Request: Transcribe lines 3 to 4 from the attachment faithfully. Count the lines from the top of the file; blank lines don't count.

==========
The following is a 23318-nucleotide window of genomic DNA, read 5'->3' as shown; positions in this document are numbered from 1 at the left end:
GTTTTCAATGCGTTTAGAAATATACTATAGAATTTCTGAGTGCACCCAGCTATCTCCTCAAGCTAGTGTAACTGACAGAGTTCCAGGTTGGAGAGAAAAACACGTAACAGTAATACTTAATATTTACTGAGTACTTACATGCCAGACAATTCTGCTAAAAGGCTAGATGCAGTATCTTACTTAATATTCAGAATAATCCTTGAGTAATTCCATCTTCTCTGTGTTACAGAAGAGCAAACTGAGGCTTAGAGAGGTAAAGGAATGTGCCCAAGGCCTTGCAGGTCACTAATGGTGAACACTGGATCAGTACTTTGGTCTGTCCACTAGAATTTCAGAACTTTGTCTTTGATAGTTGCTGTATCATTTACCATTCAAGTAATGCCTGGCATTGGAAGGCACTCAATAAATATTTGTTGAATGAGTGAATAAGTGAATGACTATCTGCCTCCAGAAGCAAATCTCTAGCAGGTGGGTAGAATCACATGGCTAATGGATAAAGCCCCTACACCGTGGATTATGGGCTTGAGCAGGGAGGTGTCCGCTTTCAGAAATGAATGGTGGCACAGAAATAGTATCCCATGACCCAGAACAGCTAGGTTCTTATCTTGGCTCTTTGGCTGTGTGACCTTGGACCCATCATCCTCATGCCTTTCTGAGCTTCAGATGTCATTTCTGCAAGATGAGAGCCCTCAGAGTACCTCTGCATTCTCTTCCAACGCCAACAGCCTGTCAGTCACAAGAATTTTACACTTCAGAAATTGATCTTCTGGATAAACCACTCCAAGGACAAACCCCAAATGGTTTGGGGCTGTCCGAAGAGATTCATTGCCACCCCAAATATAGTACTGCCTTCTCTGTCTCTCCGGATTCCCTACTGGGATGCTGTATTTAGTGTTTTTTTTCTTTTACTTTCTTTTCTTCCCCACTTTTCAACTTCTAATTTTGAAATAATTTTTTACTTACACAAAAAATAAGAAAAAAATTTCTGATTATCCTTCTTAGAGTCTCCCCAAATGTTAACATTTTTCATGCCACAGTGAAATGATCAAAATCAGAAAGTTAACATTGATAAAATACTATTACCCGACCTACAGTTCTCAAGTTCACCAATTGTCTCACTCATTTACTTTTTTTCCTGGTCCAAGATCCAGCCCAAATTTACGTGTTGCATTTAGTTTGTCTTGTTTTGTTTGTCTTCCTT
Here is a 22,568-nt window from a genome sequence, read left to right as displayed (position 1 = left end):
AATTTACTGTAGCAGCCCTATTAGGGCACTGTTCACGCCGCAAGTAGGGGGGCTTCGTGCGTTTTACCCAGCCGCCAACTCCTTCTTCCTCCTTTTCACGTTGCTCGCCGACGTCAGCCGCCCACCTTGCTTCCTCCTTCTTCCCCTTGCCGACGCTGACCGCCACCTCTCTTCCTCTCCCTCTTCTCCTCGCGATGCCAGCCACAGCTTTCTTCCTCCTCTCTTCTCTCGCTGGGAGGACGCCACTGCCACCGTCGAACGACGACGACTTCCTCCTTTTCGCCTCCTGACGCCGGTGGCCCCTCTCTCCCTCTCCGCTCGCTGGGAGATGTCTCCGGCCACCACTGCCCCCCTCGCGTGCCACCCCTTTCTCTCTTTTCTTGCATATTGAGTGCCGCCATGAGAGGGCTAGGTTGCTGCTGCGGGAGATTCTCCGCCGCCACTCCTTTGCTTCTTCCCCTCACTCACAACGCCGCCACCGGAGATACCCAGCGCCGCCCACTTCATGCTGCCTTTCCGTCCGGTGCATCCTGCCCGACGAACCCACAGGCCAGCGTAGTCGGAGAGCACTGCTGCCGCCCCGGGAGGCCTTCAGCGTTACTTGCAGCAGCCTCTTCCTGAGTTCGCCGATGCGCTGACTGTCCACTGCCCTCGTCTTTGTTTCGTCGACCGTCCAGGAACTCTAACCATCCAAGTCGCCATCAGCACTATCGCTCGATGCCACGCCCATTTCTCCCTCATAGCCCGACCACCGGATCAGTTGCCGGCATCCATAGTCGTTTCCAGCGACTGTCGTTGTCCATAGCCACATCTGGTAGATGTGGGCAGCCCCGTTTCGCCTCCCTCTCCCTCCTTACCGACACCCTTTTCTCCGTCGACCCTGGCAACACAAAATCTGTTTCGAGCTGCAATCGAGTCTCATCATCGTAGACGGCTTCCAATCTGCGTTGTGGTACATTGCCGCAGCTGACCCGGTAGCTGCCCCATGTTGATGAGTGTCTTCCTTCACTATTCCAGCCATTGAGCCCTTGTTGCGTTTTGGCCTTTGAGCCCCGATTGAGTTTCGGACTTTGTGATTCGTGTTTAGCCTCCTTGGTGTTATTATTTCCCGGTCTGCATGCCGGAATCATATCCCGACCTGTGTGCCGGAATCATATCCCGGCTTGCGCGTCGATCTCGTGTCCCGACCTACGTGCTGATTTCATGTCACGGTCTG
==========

Here is a 22,568-nt window from a genome sequence, read left to right as displayed (position 1 = left end):
AATTTACTGTAGCAGCCCTATTAGGGCACTGTTCACGCCGCAAGTAGGGGGGCTTCGTGCGTTTTACCCAGCCGCCAACTCCTTCTTCCTCCTTTTCACGTTGCTCGCCGACGTCAGCCGCCCACCTTGCTTCCTCCTTCTTCCCCTTGCCGACGCTGACCGCCACCTCTCTTCCTCTCCCTCTTCTCCTCGCGATGCCAGCCACAGCTTTCTTCCTCCTCTCTTCTCTCGCTGGGAGGACGCCACTGCCACCGTCGAACGACGACGACTTCCTCCTTTTCGCCTCCTGACGCCGGTGGCCCCTCTCTCCCTCTCCGCTCGCTGGGAGATGTCTCCGGCCACCACTGCCCCCCTCGCGTGCCACCCCTTTCTCTCTTTTCTTGCATATTGAGTGCCGCCATGAGAGGGCTAGGTTGCTGCTGCGGGAGATTCTCCGCCGCCACTCCTTTGCTTCTTCCCCTCACTCACAACGCCGCCACCGGAGATACCCAGCGCCGCCCACTTCATGCTGCCTTTCCGTCCGGTGCATCCTGCCCGACGAACCCACAGGCCAGCGTAGTCGGAGAGCACTGCTGCCGCCCCGGGAGGCCTTCAGCGTTACTTGCAGCAGCCTCTTCCTGAGTTCGCCGATGCGCTGACTGTCCACTGCCCTCGTCTTTGTTTCGTCGACCGTCCAGGAACTCTAACCATCCAAGTCGCCATCAGCACTATCGCTCGATGCCACGCCCATTTCTCCCTCATAGCCCGACCACCGGATCAGTTGCCGGCATCCATAGTCGTTTCCAGCGACTGTCGTTGTCCATAGCCACATCTGGTAGATGTGGGCAGCCCCGTTTCGCCTCCCTCTCCCTCCTTACCGACACCCTTTTCTCCGTCGACCCTGGCAACACAAAATCTGTTTCGAGCTGCAATCGAGTCTCATCATCGTAGACGGCTTCCAATCTGCGTTGTGGTACATTGCCGCAGCTGACCCGGTAGCTGCCCCATGTTGATGAGTGTCTTCCTTCACTATTCCAGCCATTGAGCCCTTGTTGCGTTTTGGCCTTTGAGCCCCGATTGAGTTTCGGACTTTGTGATTCGTGTTTAGCCTCCTTGGTGTTATTATTTCCCGGTCTGCATGCCGGAATCATATCCCGACCTGTGTGCCGGAATCATATCCCGGCTTGCGCGTCGATCTCGTGTCCCGACCTACGTGCTGATTTCATGTCACGGTCTG